Although the Corruption Perception Index remains popular with its audience as it is unveiled each year, it becomes more clear after digging deeper into Transparency International why there \’s not a more robust correlation between FCPA Violations as identified by the SEC and DOJ and the faltered Corruption Perception Index.

Syria

Civil War in Syria: How Conflict Erodes Trade

Syria has a turbulent history. Numerous nations, factions and leaders have wrestled for control of the country at turns over the last 100 years. The present conflict, a civil war raging for eight years now, has drastically affected Syria’s trade by destroying infrastructure, displacing its productive workforce, and weakening business confidence in the region. The World Bank estimates the current conflict has produced a cumulative loss in Syria’s GDP at $226 billion as of 2017, an amount equal to four times Syria’s GDP in 2010.

Syrian Trade Throughout History

The region now called Syria was home to one of the most ancient civilizations on earth. Evidence of early trade relations dates as far back as 10,000 BC. Many of the greatest human achievements had their origins in the area known as the Cradle of Civilization. Its location on the Silk Road enriched Syria with wealth and strategic importance during the Roman Empire.

Throughout the 20th century, Syria experienced French control, uprisings, nationalization, regional wars, and conflict among rival factions. The economic outlook for Syria seemed to be improving in the 1990s and early 2000s. The World Bank considered it a fast-growing, lower-middle-income country. Syria’s main exports were crude and refined oil and information and communications technologies. Syria also enjoyed a healthy travel and tourism industry.

Impacts of the Civil War

The civil war has either eliminated or drastically reduced all of Syria’s main trading industries, exacerbating the suffering for Syrian civilians. In 2010, exports totaled around $19 billion. By 2016, they had fallen to $555 million. Syria’s ranking as a global exporter fell from 88th in 2011 to 141st in 2015.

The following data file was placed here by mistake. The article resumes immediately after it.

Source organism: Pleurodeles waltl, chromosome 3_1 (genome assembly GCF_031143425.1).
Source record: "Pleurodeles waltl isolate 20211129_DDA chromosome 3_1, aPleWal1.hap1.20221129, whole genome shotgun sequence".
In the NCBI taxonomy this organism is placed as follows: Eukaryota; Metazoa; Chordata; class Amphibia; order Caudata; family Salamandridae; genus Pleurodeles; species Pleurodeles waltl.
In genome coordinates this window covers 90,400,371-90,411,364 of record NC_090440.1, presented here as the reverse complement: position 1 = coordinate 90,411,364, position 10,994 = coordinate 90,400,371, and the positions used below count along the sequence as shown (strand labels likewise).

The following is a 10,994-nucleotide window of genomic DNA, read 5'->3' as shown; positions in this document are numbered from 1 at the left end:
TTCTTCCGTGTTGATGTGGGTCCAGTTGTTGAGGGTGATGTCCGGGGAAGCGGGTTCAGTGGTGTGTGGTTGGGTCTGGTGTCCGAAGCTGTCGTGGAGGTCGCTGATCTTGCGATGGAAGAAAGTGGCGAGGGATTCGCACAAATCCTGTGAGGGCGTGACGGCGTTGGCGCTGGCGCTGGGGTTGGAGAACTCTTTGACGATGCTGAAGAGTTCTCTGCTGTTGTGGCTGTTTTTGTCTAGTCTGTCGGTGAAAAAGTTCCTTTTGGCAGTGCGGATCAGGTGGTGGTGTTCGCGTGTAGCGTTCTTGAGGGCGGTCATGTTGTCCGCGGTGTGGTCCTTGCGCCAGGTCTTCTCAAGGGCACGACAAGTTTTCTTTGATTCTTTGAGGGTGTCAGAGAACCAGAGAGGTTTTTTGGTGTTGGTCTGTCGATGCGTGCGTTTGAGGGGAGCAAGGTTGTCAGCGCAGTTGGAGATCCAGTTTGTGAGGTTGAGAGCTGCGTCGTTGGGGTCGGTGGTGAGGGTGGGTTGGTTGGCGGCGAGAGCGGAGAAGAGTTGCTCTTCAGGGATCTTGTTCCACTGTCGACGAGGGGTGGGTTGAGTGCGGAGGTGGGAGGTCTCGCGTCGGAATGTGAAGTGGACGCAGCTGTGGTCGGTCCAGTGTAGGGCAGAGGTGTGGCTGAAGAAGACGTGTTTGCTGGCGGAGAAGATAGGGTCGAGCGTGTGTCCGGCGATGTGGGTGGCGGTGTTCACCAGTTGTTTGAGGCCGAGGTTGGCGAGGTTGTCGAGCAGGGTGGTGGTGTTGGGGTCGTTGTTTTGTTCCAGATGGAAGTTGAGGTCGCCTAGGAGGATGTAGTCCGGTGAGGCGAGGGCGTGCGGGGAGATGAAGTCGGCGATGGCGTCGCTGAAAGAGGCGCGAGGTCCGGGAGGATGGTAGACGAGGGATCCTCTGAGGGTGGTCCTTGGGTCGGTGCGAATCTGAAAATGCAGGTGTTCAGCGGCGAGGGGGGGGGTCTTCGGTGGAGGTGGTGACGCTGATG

Syria trade profile post civil war

Sanctions, Destruction and Displacement

A consequence of the conflict, Syria is subject to numerous sanctions by the United States, Canada, European Union, Arab League and Turkey. These include embargoes on investment, blocks on trade in key industries such as oil, financial services and precious metals, and the freezing of assets. The aim of such sanctions is to pressure Syrian leaders to end the conflict, but average Syrians also suffer the economic fallout.

As in any war, destruction is rampant. Mortar fire and airstrikes have damaged and demolished key infrastructure for trade. Bridges, grain silos, roads and other economically significant assets are strategic targets for both sides. Access to fuel and electricity is limited, denying Syrian businesses the productive factors necessary to produce goods to trade as well as the means to transport them. Schools, food sources and medical buildings have also been targeted. As of 2017, seven percent of housing stock has been destroyed, and 20 percent damaged. Trade necessarily takes a back seat when citizens struggle to have their basic physical needs met.